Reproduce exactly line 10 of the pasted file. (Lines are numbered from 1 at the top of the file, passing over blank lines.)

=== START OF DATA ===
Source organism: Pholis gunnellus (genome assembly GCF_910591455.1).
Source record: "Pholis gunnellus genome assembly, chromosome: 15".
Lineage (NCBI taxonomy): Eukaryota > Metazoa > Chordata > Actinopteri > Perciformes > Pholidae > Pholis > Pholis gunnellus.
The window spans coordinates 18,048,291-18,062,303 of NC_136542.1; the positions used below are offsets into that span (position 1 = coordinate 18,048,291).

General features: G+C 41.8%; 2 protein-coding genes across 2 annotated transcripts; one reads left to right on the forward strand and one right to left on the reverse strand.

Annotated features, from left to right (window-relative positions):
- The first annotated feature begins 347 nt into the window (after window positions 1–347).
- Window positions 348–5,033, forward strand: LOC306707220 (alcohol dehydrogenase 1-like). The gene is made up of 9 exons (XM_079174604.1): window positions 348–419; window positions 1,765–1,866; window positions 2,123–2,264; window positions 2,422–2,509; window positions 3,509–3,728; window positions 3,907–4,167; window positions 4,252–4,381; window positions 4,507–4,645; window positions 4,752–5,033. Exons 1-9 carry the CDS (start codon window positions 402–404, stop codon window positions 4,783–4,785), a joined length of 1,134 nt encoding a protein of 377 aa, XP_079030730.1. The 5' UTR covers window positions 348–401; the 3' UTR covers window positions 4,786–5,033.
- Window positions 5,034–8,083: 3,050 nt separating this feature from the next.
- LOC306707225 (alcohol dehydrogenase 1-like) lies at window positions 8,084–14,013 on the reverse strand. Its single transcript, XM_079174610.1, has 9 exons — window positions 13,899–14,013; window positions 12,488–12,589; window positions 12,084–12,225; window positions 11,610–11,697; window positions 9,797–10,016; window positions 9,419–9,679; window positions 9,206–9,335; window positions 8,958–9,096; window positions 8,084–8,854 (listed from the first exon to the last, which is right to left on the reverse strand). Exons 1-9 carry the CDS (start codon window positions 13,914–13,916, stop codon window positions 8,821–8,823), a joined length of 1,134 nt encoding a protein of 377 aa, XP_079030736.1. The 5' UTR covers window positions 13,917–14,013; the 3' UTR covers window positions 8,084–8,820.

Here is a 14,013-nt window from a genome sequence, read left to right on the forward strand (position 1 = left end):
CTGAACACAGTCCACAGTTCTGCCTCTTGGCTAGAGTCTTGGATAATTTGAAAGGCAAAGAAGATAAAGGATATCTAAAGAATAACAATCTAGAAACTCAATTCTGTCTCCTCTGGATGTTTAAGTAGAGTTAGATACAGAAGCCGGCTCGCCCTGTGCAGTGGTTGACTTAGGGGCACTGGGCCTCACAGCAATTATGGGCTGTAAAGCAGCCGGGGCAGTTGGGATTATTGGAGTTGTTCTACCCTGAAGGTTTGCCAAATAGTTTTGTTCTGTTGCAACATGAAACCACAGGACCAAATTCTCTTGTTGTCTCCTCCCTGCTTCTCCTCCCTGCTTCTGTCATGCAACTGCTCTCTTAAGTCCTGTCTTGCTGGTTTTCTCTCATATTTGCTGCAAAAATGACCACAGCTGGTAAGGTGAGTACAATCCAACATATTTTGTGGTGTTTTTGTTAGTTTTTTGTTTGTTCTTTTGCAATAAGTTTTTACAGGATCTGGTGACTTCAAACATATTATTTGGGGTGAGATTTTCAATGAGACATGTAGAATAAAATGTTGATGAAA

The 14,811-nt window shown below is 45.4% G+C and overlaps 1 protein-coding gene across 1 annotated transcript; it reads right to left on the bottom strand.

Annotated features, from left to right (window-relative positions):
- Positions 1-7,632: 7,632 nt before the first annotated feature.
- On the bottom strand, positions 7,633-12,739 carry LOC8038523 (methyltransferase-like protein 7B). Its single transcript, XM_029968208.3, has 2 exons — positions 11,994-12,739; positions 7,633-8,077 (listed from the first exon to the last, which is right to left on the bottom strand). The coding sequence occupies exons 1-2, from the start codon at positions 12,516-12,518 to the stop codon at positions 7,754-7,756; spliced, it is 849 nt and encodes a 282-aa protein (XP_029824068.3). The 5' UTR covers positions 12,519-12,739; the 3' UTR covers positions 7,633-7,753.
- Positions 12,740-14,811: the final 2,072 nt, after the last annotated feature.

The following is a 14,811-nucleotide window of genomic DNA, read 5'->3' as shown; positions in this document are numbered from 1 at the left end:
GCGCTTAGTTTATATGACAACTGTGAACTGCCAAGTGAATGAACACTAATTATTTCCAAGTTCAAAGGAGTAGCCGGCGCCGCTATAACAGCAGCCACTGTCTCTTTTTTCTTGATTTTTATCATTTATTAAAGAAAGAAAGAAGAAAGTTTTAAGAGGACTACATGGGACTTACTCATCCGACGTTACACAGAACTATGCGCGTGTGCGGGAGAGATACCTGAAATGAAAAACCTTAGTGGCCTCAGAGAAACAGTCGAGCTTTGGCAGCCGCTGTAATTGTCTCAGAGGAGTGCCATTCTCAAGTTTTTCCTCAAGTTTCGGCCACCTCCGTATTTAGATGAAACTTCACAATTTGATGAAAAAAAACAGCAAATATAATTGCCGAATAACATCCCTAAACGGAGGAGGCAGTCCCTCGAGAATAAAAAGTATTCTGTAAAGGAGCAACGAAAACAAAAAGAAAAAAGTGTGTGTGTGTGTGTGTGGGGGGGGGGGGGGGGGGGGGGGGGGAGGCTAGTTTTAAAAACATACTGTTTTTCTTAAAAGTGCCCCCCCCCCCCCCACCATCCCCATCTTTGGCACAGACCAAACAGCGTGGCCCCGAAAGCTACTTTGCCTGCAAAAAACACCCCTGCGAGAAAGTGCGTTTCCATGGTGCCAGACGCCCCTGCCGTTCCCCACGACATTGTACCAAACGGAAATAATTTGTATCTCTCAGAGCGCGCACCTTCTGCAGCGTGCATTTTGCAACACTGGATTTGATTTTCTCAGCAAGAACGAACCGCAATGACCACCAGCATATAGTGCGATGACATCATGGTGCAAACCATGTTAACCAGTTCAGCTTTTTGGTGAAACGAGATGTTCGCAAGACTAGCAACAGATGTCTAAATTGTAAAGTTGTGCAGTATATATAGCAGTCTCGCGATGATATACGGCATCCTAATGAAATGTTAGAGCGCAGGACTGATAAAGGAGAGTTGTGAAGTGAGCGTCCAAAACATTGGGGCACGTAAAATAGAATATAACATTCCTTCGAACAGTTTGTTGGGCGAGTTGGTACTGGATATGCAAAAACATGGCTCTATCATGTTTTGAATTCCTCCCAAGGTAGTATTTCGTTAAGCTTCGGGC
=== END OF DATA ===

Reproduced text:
- LOC306707225 (alcohol dehydrogenase 1-like) lies at window positions 8,084–14,013 on the reverse strand. Its single transcript, XM_079174610.1, has 9 exons — window positions 13,899–14,013; window positions 12,488–12,589; window positions 12,084–12,225; window positions 11,610–11,697; window positions 9,797–10,016; window positions 9,419–9,679; window positions 9,206–9,335; window positions 8,958–9,096; window positions 8,084–8,854 (listed from the first exon to the last, which is right to left on the reverse strand). Exons 1-9 carry the CDS (start codon window positions 13,914–13,916, stop codon window positions 8,821–8,823), a joined length of 1,134 nt encoding a protein of 377 aa, XP_079030736.1. The 5' UTR covers window positions 13,917–14,013; the 3' UTR covers window positions 8,084–8,820.